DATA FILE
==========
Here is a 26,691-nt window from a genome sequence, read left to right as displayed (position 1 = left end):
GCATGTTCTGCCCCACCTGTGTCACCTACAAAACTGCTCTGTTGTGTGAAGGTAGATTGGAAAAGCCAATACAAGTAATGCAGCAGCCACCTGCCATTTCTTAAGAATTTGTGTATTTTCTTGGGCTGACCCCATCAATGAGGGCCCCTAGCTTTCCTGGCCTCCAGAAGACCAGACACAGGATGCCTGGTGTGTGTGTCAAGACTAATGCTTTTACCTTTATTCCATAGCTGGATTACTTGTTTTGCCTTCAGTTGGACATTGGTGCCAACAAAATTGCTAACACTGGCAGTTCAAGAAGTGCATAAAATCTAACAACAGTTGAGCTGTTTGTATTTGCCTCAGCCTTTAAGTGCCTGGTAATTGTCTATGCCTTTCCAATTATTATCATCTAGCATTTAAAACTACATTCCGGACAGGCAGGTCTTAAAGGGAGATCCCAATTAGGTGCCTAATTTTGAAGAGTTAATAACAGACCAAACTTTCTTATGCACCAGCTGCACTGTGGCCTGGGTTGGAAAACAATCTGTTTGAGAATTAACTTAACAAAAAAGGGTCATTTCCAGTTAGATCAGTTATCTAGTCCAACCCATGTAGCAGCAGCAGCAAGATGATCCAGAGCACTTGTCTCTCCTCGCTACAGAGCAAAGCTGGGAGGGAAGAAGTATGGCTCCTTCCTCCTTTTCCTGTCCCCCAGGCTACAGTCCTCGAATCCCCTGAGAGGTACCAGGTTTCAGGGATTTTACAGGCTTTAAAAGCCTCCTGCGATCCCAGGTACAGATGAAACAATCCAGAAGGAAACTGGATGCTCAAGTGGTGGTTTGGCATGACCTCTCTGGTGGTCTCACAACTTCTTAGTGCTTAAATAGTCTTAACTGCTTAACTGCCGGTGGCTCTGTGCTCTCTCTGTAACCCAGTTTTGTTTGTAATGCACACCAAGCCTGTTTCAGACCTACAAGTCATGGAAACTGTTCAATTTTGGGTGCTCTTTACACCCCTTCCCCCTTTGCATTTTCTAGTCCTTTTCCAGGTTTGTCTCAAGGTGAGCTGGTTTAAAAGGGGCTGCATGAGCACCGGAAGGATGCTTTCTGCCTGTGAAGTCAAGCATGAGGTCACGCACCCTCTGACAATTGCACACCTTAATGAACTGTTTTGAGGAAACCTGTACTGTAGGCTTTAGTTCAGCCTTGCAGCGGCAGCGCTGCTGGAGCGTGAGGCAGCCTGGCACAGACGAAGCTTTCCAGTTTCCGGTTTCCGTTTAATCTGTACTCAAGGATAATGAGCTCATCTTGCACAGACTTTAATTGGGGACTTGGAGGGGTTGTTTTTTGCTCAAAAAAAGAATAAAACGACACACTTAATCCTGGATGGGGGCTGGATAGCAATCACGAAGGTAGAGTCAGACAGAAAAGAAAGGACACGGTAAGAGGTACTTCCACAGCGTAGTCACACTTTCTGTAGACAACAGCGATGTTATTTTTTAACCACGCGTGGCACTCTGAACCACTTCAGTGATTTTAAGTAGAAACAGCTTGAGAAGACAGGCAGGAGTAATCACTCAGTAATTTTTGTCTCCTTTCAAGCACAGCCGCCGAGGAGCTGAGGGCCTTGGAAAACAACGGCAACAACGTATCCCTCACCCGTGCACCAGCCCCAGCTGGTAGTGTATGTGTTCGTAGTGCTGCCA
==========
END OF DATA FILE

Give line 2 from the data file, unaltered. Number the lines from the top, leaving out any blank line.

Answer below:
GCATGTTCTGCCCCACCTGTGTCACCTACAAAACTGCTCTGTTGTGTGAAGGTAGATTGGAAAAGCCAATACAAGTAATGCAGCAGCCACCTGCCATTTCTTAAGAATTTGTGTATTTTCTTGGGCTGACCCCATCAATGAGGGCCCCTAGCTTTCCTGGCCTCCAGAAGACCAGACACAGGATGCCTGGTGTGTGTGTCAAGACTAATGCTTTTACCTTTATTCCATAGCTGGATTACTTGTTTTGCCTTCAGTTGGACATTGGTGCCAACAAAATTGCTAACACTGGCAGTTCAAGAAGTGCATAAAATCTAACAACAGTTGAGCTGTTTGTATTTGCCTCAGCCTTTAAGTGCCTGGTAATTGTCTATGCCTTTCCAATTATTATCATCTAGCATTTAAAACTACATTCCGGACAGGCAGGTCTTAAAGGGAGATCCCAATTAGGTGCCTAATTTTGAAGAGTTAATAACAGACCAAACTTTCTTATGCACCAGCTGCACTGTGGCCTGGGTTGGAAAACAATCTGTTTGAGAATTAACTTAACAAAAAAGGGTCATTTCCAGTTAGATCAGTTATCTAGTCCAACCCATGTAGCAGCAGCAGCAAGATGATCCAGAGCACTTGTCTCTCCTCGCTACAGAGCAAAGCTGGGAGGGAAGAAGTATGGCTCCTTCCTCCTTTTCCTGTCCCCCAGGCTACAGTCCTCGAATCCCCTGAGAGGTACCAGGTTTCAGGGATTTTACAGGCTTTAAAAGCCTCCTGCGATCCCAGGTACAGATGAAACAATCCAGAAGGAAACTGGATGCTCAAGTGGTGGTTTGGCATGACCTCTCTGGTGGTCTCACAACTTCTTAGTGCTTAAATAGTCTTAACTGCTTAACTGCCGGTGGCTCTGTGCTCTCTCTGTAACCCAGTTTTGTTTGTAATGCACACCAAGCCTGTTTCAGACCTACAAGTCATGGAAACTGTTCAATTTTGGGTGCTCTTTACACCCCTTCCCCCTTTGCATTTTCTAGTCCTTTTCCAGGTTTGTCTCAAGGTGAGCTGGTTTAAAAGGGGCTGCATGAGCACCGGAAGGATGCTTTCTGCCTGTGAAGTCAAGCATGAGGTCACGCACCCTCTGACAATTGCACACCTTAATGAACTGTTTTGAGGAAACCTGTACTGTAGGCTTTAGTTCAGCCTTGCAGCGGCAGCGCTGCTGGAGCGTGAGGCAGCCTGGCACAGACGAAGCTTTCCAGTTTCCGGTTTCCGTTTAATCTGTACTCAAGGATAATGAGCTCATCTTGCACAGACTTTAATTGGGGACTTGGAGGGGTTGTTTTTTGCTCAAAAAAAGAATAAAACGACACACTTAATCCTGGATGGGGGCTGGATAGCAATCACGAAGGTAGAGTCAGACAGAAAAGAAAGGACACGGTAAGAGGTACTTCCACAGCGTAGTCACACTTTCTGTAGACAACAGCGATGTTATTTTTTAACCACGCGTGGCACTCTGAACCACTTCAGTGATTTTAAGTAGAAACAGCTTGAGAAGACAGGCAGGAGTAATCACTCAGTAATTTTTGTCTCCTTTCAAGCACAGCCGCCGAGGAGCTGAGGGCCTTGGAAAACAACGGCAACAACGTATCCCTCACCCGTGCACCAGCCCCAGCTGGTAGTGTATGTGTTCGTAGTGCTGCCA